Estrada Beats Richie Mepranum

By Matt McGrain on April 27, 2014
Estrada Beats Richie Mepranum
Estrada fought Richie Mepranum this weekend in boxing mad Sonora. (Rafael Soto Zanfer)

Juan Francisco Estrada appears to fulfill the oldest of clichés in getting better with every fight. He is the real deal…

Juan Francisco Estrada crashed to prominence in 2012, dropping a close but competitive decision to light-flyweight beast Roman Gonzalez. Nobody was prepared for the astonishing performance he turned in early in 2013 however, when he clearly outfought pound-for-pound elite Brian Viloria, changing up in tactics and technique to keep his supposed better under his control. A split decision did not reflect his superiority. There was a new kid in town, and he now had in his possession a first class scalp and a belted bargaining chip with which to make his mark. Ranked #1 by the Transnational Boxing Board to the lineal title held by champion Akira Yaegashi, he is perhaps in line to meet the winner of a Japanese staged-superfight between Yaegashi and Gonzalez. 

This weekend there was the small matter of dealing first with Richie Mepranum in boxing mad Sonora, Mexico. Mepranum is a name less familiar even to hardcore fans, but he is no pushover.  A 2010 win over the superb Hernan Marquez, then an unbeaten 27-0, is the strongest testimony to this and whilst Marquez proved in a rematch that he is beatable, as did Julio Cesar Miranda and a primed Denkaosan Kaovichit, it takes a very good flyweight to beat him and a very good flyweight had better be careful because Mepranum is aggressive, southpaw and a natural super-fly. The type of opponent most guys move heaven and earth to avoid when they have a big payday looming.

Estrada can be forgiven then for having a close look at Mepranum in the first two minutes before beginning the process of dialling in his excellent straight to the body, waiting until the last few seconds of the frame before picking up the round. Estrada did not bother to look at Mepranum in the second though, and his laser-beam accuracy and genuinely fast hands allowed him to get across a series of withering body-punches that eventually drove his man to the long rope where it looked like he might crumble; the Filipino held on, in keeping with the character of his people, but he was absolutely cannoned in a round I scored 10-8.

Estrada has a lovely little hop that he sometimes does, it brings him forwards onto his front toe and then back onto his rear heel, without his spreading his stance unnecessarily and it was baffling Mepranum, keeping him off-balance whilst remaining in power-punching position himself. It worked for him in the third, a slip costing Mepranum another hideous volley of hard blows, but neither that nor the lengthy one-two Estrada deployed prevented Mepranum stalking and punching with his trailing hand. Each round was a self-contained fire-fight, some of them desperately savage, with Mepranum’s aggression buying him space and points only for Estrada to fire back with absolutely superb volleys of pinpoint punches dropped, generally, upon the most vulnerable spots of his opponent’s personage. In the fifth, Mepranum nearly scored a home run as he lashed out with a left-right-left while Estrada tattooed him against the short rope, staggering the #1 flyweight back and to the side; Estrada remained too dangerous for Mepranum to pursue him carelessly and the moment had passed. Normal service was resumed just moments later, Estrada brutalizing his man with right hands, both straight and twirling.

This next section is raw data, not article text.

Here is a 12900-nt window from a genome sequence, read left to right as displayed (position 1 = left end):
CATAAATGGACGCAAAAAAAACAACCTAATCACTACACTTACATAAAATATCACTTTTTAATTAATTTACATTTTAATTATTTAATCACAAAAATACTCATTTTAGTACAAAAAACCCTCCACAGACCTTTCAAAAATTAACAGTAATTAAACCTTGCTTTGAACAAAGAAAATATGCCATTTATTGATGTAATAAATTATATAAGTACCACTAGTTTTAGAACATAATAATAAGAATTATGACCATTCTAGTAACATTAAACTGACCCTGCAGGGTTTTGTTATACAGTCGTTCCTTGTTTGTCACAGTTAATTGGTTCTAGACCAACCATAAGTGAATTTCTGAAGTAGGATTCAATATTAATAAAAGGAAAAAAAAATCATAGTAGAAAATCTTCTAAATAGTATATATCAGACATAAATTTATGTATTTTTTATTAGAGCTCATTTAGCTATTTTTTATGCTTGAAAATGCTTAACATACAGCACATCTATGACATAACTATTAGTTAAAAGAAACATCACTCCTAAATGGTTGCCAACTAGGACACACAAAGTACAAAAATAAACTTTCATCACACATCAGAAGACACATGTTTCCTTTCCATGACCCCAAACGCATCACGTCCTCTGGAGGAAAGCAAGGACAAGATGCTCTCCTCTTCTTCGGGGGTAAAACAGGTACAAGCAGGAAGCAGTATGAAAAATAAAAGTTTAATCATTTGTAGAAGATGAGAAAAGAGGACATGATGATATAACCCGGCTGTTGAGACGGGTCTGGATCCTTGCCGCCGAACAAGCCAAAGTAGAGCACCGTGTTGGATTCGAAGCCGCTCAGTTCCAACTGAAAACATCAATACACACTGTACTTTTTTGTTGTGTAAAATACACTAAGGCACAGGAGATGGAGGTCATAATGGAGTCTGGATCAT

After perhaps winning his first round in the seventh, Mepranum was brutalized horrifically in the eighth. Dipping into ripping, narrow uppercuts at the round’s end, Estrada was delivering the type of layered, complete attack that only a handful of fighters anywhere in the world have at their command. 

Mepranum survived both it, and the ninth, which ironically was the quietest round of the fight but nevertheless represented the end of his tether. For this, he is beyond criticism. He almost certainly absorbed more hard punches than Alex Leapai did against Wladimir Klitschko across the Atlantic and he threw many, many more. It was a teak-tough quittage, and his decision not to come up for the tenth was excusable.

Juan Francisco Estrada appears to fulfill the oldest of clichés in getting better with every fight. He is the real deal. Despite the presence of luminaries Roman Gonzalez, Giovani Segura and Kazuto Ioka cluttering flyweight like so many suns and moons, Estrada might have something to say about the destination of the true title in boxing’s best division.

He may even throw it aloft himself at some stage.

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